Research

Value Function Based Performance Optimization of Deep Learning Workloads
Benoit Steiner, Chris Cummins, Horace He, Hugh Leather
NeurIPS Workshop on ML for Systems
MLSys 2021
[Paper]
TL;DR: For the task of automatically optimizing deep learning workloads (e.g: matrix multiplies), we demonstrate that it's possible to utilize reinforcement learning to generate deep learning kernels much faster than previous methods that relied upon greedy cost models and autotuning. We outperform Halide/AutoTVM while generating schedules >100x faster.

Combining Label Propagation and Simple Models Outperforms Graph Neural Networks
Horace He*, Qian Huang*, Abhay Singh, SerNam Lim, Austin Benson
ICLR 2021
[Paper]
TL;DR: We demonstrate that for many popular transductive node classification tasks, stateoftheart GNN models can be outperformed by a shallow MLP prediction followed by the postprocessing of two Label Propagation variants. This simple framework directly uses label information and on some benchmarks, can outperform SOTA GNNs with orders of magnitude less parameters and runtime. Highlight result: We outperform SOTA GNNs on ogbnproducts with 137x less parameters and >100x less runtime.

Geometry Types for Graphics Programming
Dietrich Geisler, Irene Yoon, Aditi Kabra, Horace He, Yinnon Sanders, Adrian Sampson
OOPSLA 2020
[Paper] [Twitter Thread]
TL;DR: Incorrect usage of coordinate systems (such as adding a vector in model space to a vector in world space) is responsible for a class of geometry bugs. Even worse, these bugs tend to be extremely nasty  often, it's not obvious if you've even had a bug. Gator marks geometric objects with their coordinate system and reference frame. Not only does this prevent the class of bugs mentioned above, it also allows for automatic generation of transformation code from one space to another.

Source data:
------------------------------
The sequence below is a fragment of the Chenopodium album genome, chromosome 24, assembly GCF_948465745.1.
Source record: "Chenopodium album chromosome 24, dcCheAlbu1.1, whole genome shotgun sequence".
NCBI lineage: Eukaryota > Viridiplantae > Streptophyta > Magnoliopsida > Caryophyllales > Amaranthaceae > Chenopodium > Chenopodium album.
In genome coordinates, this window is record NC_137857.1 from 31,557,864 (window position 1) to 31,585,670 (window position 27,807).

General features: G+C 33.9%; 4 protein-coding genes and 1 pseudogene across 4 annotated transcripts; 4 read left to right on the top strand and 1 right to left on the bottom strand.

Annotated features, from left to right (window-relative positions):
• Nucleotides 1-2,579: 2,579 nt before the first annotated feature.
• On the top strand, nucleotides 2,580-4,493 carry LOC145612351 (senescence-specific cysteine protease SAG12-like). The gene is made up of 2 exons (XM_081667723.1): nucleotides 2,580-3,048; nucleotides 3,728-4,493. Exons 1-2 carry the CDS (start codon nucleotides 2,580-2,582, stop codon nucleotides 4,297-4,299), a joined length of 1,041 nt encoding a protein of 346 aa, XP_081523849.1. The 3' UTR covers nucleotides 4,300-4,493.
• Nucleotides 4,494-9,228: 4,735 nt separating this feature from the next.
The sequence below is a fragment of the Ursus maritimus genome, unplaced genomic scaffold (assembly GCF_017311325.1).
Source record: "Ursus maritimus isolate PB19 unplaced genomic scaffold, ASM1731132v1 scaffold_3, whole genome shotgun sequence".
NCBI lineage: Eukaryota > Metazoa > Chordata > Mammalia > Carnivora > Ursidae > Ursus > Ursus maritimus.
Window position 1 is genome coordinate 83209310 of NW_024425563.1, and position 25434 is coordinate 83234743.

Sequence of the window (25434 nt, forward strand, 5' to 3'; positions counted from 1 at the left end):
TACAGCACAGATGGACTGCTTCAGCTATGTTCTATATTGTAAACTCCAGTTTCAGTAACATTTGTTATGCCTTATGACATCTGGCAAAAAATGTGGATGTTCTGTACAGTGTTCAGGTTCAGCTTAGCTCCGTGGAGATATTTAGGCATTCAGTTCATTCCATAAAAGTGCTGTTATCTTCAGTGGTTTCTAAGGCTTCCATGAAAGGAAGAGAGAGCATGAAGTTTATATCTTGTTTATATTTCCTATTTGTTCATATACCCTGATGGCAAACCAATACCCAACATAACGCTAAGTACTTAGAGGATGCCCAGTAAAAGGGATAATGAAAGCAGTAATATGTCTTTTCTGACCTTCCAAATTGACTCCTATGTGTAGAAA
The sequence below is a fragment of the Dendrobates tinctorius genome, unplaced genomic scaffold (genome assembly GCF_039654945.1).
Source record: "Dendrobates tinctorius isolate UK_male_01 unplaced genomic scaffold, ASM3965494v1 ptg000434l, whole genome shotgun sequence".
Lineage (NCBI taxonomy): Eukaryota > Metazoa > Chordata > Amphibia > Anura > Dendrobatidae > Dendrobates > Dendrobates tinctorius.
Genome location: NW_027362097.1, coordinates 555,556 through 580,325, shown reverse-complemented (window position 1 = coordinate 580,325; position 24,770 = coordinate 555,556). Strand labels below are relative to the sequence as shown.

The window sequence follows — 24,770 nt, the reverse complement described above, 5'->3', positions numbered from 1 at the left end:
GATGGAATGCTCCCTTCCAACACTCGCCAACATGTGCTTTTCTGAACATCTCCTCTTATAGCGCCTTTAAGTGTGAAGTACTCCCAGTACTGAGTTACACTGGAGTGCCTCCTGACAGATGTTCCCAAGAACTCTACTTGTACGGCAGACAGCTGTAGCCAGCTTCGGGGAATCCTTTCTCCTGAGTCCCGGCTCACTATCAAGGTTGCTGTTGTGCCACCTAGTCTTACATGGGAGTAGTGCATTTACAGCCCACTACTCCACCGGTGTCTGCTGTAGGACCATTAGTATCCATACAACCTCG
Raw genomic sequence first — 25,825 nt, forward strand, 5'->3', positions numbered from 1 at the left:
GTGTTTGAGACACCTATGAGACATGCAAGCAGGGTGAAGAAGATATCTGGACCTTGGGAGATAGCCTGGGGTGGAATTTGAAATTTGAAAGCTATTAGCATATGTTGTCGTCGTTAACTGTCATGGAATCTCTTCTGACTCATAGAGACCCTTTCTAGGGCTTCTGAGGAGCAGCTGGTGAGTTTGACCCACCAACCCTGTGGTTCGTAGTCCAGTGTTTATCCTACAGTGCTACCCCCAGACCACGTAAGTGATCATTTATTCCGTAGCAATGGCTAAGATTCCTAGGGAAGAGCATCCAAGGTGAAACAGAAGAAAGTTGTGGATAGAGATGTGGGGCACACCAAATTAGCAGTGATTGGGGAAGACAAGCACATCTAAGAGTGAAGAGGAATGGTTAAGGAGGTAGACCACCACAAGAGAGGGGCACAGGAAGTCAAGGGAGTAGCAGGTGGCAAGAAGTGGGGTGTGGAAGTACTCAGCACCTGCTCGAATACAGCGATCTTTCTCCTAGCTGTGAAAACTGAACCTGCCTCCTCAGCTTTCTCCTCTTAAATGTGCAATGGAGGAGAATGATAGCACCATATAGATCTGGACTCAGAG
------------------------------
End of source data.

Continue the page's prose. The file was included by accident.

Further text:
Better Set Representations for Relational Reasoning
Horace He*, Qian Huang*, Abhay Singh, Yan Zhang, SerNam Lim, Austin Benson
NeurIPS 2020
ICML 2020: ObjectOriented Learning Workshop
[Paper] [OOL Talk]
TL;DR: Most methods for relational reasoning, like graph neural networks or transformers, need to operate on some kind of unordered set. However, the input(often an image) is not. Existing methods ignore the set structure. We show that by generating sets "properly", we can improve performance and robustness on a wide variety of tasks.

Enhancing Adversarial Example Transferability with an Intermediate Level Attack
Horace He*, Qian Huang*, Isay Katsman*, Zeqi Gu*, Serge Belongie, SerNam Lim
ICCV 2019
[Paper] [Talk at WIML Workshop] [Twitter Thread] [Cornell Chronicle]
TL;DR: By optimizing the orthogonal projection of our perturbation onto an existing perturbation in the feature space, we can improve transferability significantly. Choosing the layer at which we optimize the projection changes the transferability significantly. Pretty surprising that this works.
Open Question: Why does this method work? We provide some guesses in the paper, but optimizing for the orthogonal projection obviously isn't fundamentally the right thing to do. After all, recursively applying our method to the perturbations doesn't generate better perturbations.

Adversarial Example Decomposition
Horace He, Aaron Lou*, Qingxuan Jiang*, Isay Katsman*, Serge Belongie, SerNam Lim
ICML Workshop on Security and Privacy of Machine Learning
[Paper]
TL;DR: If you take the vector projection from a transferable perturbation to a regular perturbation, you get an extremely nontransferable perturbation.